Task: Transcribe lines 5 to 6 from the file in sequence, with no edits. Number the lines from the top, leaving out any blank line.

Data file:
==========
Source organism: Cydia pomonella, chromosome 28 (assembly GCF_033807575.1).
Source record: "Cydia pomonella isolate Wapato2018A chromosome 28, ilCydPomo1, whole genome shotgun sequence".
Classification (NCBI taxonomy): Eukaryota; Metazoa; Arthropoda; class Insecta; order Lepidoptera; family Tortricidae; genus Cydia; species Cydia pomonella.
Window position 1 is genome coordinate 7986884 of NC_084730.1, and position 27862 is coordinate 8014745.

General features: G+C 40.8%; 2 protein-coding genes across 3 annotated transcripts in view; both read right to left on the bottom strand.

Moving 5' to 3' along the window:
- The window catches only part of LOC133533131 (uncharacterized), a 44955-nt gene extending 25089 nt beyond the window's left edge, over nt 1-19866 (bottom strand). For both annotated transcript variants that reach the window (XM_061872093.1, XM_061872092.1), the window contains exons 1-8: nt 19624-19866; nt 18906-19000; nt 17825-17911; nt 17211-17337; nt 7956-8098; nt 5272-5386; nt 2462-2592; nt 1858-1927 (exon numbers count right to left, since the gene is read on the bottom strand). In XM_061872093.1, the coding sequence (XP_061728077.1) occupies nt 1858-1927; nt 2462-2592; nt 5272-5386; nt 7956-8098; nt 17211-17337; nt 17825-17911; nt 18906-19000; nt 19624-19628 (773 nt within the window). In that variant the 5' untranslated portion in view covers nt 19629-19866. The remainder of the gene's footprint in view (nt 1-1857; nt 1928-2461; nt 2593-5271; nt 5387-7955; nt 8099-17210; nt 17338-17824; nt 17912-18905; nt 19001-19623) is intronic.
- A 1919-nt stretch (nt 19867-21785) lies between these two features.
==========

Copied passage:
General features: G+C 40.8%; 2 protein-coding genes across 3 annotated transcripts in view; both read right to left on the bottom strand.

Moving 5' to 3' along the window: